Individuals who score high on the openness to experience dimension tend to have great intellectual curiosity, are interested in unusual ideas, and are willing to try new things.


They are also typically more tolerant of complexity and ambiguity than the average person. People with low scores on this dimension hold more-conventional beliefs and may be uncomfortable with novelty, complexity, and ambiguity.

The lessons and suggestions for business

  • Build self-efficacy. One of the most powerful ways to increase creativity, and other positive outcomes, at both the individual and organisational level is to help people build their sense of self-efficacy.
  • The powerful role of idealism highlights the value of cultivating grand goals in the organisation that people find personally meaningful.
  • Find out what your people like to do. Then you give them an opportunity to do that, within the goals of your organisation. That’s simply allowing their intrinsic motivation to become profitable for the organisation.
  • If you can tap into people’s intrinsic motivators, those rewards that activate their need for achievement or the activities that enable them to experience flow. It will increase your flow score. Read “Stealing fire“. It should also increase innovation and productivity for the organisation while simultaneously increasing the satisfaction of the employee.
  • Making consensus the objective runs the risk of making orthodox solutions the objective as well. An organisation that seeks more-original ideas should instead make it clear that the objective is breakthrough innovation, not consensus.
  • Consider the payoff value of a person working alone on her own projects, tapping into her intrinsic motivation (it has been the source of several of Google’s most famous products).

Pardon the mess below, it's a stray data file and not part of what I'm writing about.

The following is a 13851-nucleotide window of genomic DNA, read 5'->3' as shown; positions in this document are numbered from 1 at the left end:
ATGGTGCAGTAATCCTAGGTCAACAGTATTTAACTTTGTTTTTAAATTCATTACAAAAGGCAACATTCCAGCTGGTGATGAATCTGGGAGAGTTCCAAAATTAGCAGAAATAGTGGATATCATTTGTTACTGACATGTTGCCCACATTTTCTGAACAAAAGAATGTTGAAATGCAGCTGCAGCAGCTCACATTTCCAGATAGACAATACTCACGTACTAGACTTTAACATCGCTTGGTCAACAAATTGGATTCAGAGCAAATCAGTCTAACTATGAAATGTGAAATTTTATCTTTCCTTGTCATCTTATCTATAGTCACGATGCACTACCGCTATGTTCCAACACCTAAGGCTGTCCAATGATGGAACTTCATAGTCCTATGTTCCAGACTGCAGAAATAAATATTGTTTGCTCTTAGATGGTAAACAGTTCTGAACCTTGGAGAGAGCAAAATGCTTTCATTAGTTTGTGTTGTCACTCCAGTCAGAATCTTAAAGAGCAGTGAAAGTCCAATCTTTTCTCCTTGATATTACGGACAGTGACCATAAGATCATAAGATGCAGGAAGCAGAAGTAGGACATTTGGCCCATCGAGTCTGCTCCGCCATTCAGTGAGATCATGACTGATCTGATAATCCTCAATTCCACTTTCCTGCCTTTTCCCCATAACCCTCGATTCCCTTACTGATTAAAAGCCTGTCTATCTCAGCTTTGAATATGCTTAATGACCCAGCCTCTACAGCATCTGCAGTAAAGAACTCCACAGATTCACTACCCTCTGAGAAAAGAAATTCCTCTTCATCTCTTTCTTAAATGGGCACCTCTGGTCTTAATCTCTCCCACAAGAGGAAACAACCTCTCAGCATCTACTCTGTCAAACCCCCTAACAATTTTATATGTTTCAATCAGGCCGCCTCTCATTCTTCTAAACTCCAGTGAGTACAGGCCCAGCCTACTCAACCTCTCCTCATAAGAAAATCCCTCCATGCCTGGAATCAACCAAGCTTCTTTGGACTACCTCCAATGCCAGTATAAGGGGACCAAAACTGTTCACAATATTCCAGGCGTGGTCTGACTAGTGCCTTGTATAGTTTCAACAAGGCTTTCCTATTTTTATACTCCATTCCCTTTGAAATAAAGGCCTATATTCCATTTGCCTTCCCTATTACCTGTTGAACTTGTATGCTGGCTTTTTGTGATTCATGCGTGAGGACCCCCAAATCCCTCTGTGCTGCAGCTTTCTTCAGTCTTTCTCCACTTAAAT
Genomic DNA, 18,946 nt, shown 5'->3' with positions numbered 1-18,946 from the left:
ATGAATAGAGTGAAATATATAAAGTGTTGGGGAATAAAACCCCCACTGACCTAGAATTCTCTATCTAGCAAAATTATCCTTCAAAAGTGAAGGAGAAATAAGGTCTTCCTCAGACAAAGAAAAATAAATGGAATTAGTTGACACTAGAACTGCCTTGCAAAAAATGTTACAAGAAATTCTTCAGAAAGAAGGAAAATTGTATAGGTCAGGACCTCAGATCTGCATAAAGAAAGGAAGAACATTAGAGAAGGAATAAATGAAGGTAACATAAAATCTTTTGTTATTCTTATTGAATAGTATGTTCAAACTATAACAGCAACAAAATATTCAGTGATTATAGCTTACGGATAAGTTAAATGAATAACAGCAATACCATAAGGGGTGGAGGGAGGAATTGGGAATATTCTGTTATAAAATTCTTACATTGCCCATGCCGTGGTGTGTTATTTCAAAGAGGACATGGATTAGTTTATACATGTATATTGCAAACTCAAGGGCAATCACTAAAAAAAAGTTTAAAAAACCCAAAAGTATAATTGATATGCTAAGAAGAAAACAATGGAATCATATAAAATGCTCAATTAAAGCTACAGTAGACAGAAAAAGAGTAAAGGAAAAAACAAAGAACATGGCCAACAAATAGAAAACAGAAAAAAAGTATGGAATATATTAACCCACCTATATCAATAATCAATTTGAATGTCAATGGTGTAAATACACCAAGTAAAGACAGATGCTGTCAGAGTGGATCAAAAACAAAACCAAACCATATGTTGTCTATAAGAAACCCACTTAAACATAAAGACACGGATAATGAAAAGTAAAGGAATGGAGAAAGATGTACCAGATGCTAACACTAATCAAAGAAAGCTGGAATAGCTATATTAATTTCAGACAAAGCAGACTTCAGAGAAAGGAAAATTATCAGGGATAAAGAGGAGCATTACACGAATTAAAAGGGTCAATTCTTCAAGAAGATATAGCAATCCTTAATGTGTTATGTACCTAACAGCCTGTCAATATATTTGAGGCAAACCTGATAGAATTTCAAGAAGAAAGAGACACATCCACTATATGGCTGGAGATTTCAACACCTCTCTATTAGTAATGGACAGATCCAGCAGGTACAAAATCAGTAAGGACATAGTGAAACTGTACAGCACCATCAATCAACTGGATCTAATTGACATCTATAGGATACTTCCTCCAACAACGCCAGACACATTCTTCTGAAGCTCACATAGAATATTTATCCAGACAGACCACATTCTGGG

• We can increase breakthrough innovation by finding ways to widen the public’s access to technological and intellectual resources.
  • Foster innovation by creating ways for people with ideas to gain access to those with the expertise needed to refine or execute those ideas.
  • Give people flexible roles and autonomy, and demonstrating a tolerance for the unorthodox
  • Attract and nurture creative people by giving them considerable autonomy.
  • When you want employees to come up with breakthroughs, give them some time alone to ponder their craziest of ideas and follow their paths of association into unknown terrain.
  • A creative idea can be fragile, easily swept away by the momentum of a group conversation. Almost every team suffers from some degree of groupthink.
  • An idea that initially seems a bit better than others can sweep through an organisation, killing off competing ones that could ultimately be better with some development. The result can be a “monoculture” where there is too little variety left in an organisation to generate new solutions.
  • Research spanning fields as diverse as evolutionary biology, small-world networks, “skunkworks” in innovation, and organisational learning have all shown that dividing the organisation into subgroups and buffering them from one another can help to generate more innovation.
  • Separation from the main organisation is also often used to keep a new project secret until it’s ready for the public.


Exceptional innovators are mental Navy Seals, entrepreneurial, slightly mad, read books and are driven by ideals. If you want my take, I think there is something very interesting in biology and the link between happy hormones, drugs. gaming and flow. Expect some Xbox games in teaching creativity soon.

sensemaking cover


Sense making; morality, humanity, leadership and slow flow. A book about the 14 books about the impact and implications of technology on business and humanity.

Ron Immink

I help companies by developing an inspiring and clear future perspective, which creates better business models, higher productivity, more profit and a higher valuation. Best-selling author, speaker, writer.